Dementia drugs: Understanding common side effects and how they may affect the heart

Drugs like cholinesterase inhibitors help manage some memory and thinking symptoms in dementia. Studies suggest that they can have some heart benefits, but some people can experience some side effects such as a slowing in heartbeat (bradycardia).

What do we mean by 'dementia drugs'?

Dementia is a complex term that covers different brain-related conditions, and it affects millions of people worldwide.

While there is no cure for the root causes of dementia, there are medications available to help manage its symptoms and improve the lives of those affected. 

Dementia drugs are specifically designed to relieve or control the symptoms of certain types of dementia, like Alzheimer's disease or dementia with Lewy bodies.

These drugs won't cure the condition, but they can make a significant difference in how people experience the challenges of dementia. 

What drugs are available to treat the cognitive symptoms of dementia?

One group of medications commonly used for treating cognitive symptoms in dementia is called 'cholinesterase inhibitors.'

These include donepezil, rivastigmine, and galantamine. There's also another drug known as memantine, which works differently to support symptom management. 

It's important to remember that these drugs may affect individuals differently. While these drugs may not work for everyone with dementia, they are still worth trying in most cases.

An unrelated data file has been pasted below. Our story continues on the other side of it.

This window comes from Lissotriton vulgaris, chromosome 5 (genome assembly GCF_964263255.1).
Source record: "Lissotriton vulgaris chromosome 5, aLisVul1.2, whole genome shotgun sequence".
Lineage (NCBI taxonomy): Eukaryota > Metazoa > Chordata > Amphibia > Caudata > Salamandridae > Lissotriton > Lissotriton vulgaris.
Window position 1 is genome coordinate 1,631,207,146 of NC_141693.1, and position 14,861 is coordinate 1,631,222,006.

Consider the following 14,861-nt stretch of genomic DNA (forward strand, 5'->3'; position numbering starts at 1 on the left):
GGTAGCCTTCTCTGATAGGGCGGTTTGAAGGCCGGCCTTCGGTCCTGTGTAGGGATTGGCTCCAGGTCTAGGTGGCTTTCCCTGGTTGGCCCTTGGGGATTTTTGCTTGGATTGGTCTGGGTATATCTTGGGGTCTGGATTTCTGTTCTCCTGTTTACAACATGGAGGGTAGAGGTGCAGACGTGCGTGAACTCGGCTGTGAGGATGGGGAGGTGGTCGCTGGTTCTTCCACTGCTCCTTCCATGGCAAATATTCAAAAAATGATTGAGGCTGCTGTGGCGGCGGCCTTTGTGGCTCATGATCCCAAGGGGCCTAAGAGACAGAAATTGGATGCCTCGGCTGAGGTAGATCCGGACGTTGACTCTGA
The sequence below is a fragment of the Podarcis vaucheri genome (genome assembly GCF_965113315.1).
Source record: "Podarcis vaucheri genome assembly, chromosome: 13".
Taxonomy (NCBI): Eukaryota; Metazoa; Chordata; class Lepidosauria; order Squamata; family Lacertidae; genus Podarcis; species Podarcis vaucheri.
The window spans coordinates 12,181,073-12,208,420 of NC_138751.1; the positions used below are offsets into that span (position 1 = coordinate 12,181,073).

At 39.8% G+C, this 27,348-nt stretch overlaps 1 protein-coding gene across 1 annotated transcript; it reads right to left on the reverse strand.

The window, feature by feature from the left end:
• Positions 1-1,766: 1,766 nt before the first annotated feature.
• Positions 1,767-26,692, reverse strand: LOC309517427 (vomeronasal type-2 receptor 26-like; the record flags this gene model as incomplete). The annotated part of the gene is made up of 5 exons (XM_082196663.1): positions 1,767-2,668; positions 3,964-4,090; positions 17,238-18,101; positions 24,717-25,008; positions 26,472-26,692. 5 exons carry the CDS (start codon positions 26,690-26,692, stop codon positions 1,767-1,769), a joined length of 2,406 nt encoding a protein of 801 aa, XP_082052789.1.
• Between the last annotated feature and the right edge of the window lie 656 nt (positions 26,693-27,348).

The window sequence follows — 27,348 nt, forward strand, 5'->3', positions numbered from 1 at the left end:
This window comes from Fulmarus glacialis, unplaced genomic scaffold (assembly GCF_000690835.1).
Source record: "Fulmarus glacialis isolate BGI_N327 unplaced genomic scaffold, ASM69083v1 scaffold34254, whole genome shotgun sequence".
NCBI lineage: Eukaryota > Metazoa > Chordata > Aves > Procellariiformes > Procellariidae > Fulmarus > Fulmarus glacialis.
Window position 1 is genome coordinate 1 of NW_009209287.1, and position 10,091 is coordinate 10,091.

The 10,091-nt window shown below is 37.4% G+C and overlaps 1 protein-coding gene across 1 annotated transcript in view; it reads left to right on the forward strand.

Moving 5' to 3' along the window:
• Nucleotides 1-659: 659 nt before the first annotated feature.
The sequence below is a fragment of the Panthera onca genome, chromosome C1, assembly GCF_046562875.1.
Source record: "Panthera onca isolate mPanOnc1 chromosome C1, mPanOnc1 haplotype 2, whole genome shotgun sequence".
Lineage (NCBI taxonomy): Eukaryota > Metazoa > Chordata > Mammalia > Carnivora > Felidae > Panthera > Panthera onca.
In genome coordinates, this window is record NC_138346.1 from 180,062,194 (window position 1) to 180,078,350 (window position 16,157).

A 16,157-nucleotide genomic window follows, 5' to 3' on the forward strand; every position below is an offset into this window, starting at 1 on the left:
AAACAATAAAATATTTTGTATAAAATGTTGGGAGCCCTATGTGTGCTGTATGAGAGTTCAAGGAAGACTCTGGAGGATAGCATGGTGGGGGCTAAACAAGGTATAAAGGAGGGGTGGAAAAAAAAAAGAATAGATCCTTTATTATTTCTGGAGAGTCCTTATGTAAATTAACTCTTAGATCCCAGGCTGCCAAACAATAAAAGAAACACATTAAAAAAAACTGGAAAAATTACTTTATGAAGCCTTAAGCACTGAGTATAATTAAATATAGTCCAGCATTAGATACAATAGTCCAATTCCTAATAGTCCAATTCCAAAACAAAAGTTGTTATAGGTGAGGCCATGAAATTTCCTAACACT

What are the common side effects of dementia drugs?

Like all medications, dementia drugs can have side effects. Some of the common side effects include:

  • vomiting
  • diarrhoea
  • loss of appetite
  • muscle pain
  • sleep problems
  • fatigue
  • headaches
  • itching or rash
  • dizziness
  • fainting
  • hallucinations
  • agitation
  • aggression

If you experience any of these symptoms while you are taking drugs for dementia, you should contact your GP as soon as possible.

Your GP may be able to offer an alternative treatment that is easier for you to take.

Dementia drugs and heart problems: what does the latest research say?

When it comes to heart health, recent research suggests that dementia drugs may have a positive impact on the heart and blood vessels.

People taking cholinesterase inhibitors, for instance, had a 37% lower risk of heart attacks or strokes and were less likely to die from heart-related issues.

However, it's essential to be aware of a rare condition called 'bradycardia,' where the heart beats too slowly. This can lead to dizziness and breathlessness, increasing the risk of falls, especially in older individuals. 

What is bradycardia?

One of the potential side effects of dementia drugs is bradycardia, a condition where the heart beats too slowly.

This can lead to inadequate blood flow to the brain, causing dizziness and breathlessness. For older individuals, this increases the risk of falls and serious injuries like hip fractures. 

To mitigate these risks, doctors may recommend the placement of a pacemaker for people with a very slow heartbeat. The pacemaker helps maintain a regular and faster heart rate, ensuring a sufficient blood supply to the brain.